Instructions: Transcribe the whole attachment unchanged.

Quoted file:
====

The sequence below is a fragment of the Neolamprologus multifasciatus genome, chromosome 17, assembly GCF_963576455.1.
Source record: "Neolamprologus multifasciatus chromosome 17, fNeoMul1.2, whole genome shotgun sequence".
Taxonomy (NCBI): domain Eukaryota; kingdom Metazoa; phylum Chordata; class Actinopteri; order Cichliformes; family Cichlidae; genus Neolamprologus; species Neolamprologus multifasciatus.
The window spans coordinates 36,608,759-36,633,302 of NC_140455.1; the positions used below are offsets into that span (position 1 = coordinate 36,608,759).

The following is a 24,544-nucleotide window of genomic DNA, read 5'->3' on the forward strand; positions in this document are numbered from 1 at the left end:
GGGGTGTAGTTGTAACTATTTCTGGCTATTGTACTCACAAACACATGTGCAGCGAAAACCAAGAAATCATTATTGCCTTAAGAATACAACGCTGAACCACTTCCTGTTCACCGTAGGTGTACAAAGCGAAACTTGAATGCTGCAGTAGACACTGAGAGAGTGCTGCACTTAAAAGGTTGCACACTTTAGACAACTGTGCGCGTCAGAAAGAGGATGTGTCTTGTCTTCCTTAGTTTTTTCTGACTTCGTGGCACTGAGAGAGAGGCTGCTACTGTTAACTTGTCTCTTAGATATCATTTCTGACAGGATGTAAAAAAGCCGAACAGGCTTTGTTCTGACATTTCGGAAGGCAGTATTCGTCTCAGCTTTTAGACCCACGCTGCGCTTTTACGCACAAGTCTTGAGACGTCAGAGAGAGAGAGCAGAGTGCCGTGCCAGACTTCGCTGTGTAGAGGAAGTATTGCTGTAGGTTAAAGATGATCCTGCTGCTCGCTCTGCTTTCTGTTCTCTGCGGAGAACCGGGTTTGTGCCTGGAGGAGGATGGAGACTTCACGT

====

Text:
The sequence below is a fragment of the Neolamprologus multifasciatus genome, chromosome 17, assembly GCF_963576455.1.
Source record: "Neolamprologus multifasciatus chromosome 17, fNeoMul1.2, whole genome shotgun sequence".
Taxonomy (NCBI): domain Eukaryota; kingdom Metazoa; phylum Chordata; class Actinopteri; order Cichliformes; family Cichlidae; genus Neolamprologus; species Neolamprologus multifasciatus.
The window spans coordinates 36,608,759-36,633,302 of NC_140455.1; the positions used below are offsets into that span (position 1 = coordinate 36,608,759).

The following is a 24,544-nucleotide window of genomic DNA, read 5'->3' on the forward strand; positions in this document are numbered from 1 at the left end:
GGGGTGTAGTTGTAACTATTTCTGGCTATTGTACTCACAAACACATGTGCAGCGAAAACCAAGAAATCATTATTGCCTTAAGAATACAACGCTGAACCACTTCCTGTTCACCGTAGGTGTACAAAGCGAAACTTGAATGCTGCAGTAGACACTGAGAGAGTGCTGCACTTAAAAGGTTGCACACTTTAGACAACTGTGCGCGTCAGAAAGAGGATGTGTCTTGTCTTCCTTAGTTTTTTCTGACTTCGTGGCACTGAGAGAGAGGCTGCTACTGTTAACTTGTCTCTTAGATATCATTTCTGACAGGATGTAAAAAAGCCGAACAGGCTTTGTTCTGACATTTCGGAAGGCAGTATTCGTCTCAGCTTTTAGACCCACGCTGCGCTTTTACGCACAAGTCTTGAGACGTCAGAGAGAGAGAGCAGAGTGCCGTGCCAGACTTCGCTGTGTAGAGGAAGTATTGCTGTAGGTTAAAGATGATCCTGCTGCTCGCTCTGCTTTCTGTTCTCTGCGGAGAACCGGGTTTGTGCCTGGAGGAGGATGGAGACTTCACGT